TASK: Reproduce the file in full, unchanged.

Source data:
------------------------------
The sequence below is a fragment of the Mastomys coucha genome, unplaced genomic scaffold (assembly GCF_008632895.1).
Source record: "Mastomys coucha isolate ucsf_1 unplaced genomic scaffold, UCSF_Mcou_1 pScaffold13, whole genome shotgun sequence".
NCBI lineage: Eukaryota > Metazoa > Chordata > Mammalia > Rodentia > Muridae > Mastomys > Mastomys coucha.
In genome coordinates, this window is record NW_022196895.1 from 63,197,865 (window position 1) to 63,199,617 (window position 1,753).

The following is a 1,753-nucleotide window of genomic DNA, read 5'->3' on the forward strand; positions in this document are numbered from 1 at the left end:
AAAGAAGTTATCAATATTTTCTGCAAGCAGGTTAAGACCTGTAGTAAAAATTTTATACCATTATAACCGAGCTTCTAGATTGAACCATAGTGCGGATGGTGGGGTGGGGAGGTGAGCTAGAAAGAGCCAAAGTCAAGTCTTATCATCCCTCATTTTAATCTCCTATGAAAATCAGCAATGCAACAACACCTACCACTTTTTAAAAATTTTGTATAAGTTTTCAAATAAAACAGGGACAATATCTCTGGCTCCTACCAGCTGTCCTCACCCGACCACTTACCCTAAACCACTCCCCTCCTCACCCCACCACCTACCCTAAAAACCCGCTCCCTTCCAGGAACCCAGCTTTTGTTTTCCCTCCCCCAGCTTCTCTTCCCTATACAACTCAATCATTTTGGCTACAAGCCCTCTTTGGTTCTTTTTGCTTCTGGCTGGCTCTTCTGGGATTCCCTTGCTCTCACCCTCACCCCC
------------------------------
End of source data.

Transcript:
The sequence below is a fragment of the Mastomys coucha genome, unplaced genomic scaffold (assembly GCF_008632895.1).
Source record: "Mastomys coucha isolate ucsf_1 unplaced genomic scaffold, UCSF_Mcou_1 pScaffold13, whole genome shotgun sequence".
NCBI lineage: Eukaryota > Metazoa > Chordata > Mammalia > Rodentia > Muridae > Mastomys > Mastomys coucha.
In genome coordinates, this window is record NW_022196895.1 from 63,197,865 (window position 1) to 63,199,617 (window position 1,753).

The following is a 1,753-nucleotide window of genomic DNA, read 5'->3' on the forward strand; positions in this document are numbered from 1 at the left end:
AAAGAAGTTATCAATATTTTCTGCAAGCAGGTTAAGACCTGTAGTAAAAATTTTATACCATTATAACCGAGCTTCTAGATTGAACCATAGTGCGGATGGTGGGGTGGGGAGGTGAGCTAGAAAGAGCCAAAGTCAAGTCTTATCATCCCTCATTTTAATCTCCTATGAAAATCAGCAATGCAACAACACCTACCACTTTTTAAAAATTTTGTATAAGTTTTCAAATAAAACAGGGACAATATCTCTGGCTCCTACCAGCTGTCCTCACCCGACCACTTACCCTAAACCACTCCCCTCCTCACCCCACCACCTACCCTAAAAACCCGCTCCCTTCCAGGAACCCAGCTTTTGTTTTCCCTCCCCCAGCTTCTCTTCCCTATACAACTCAATCATTTTGGCTACAAGCCCTCTTTGGTTCTTTTTGCTTCTGGCTGGCTCTTCTGGGATTCCCTTGCTCTCACCCTCACCCCC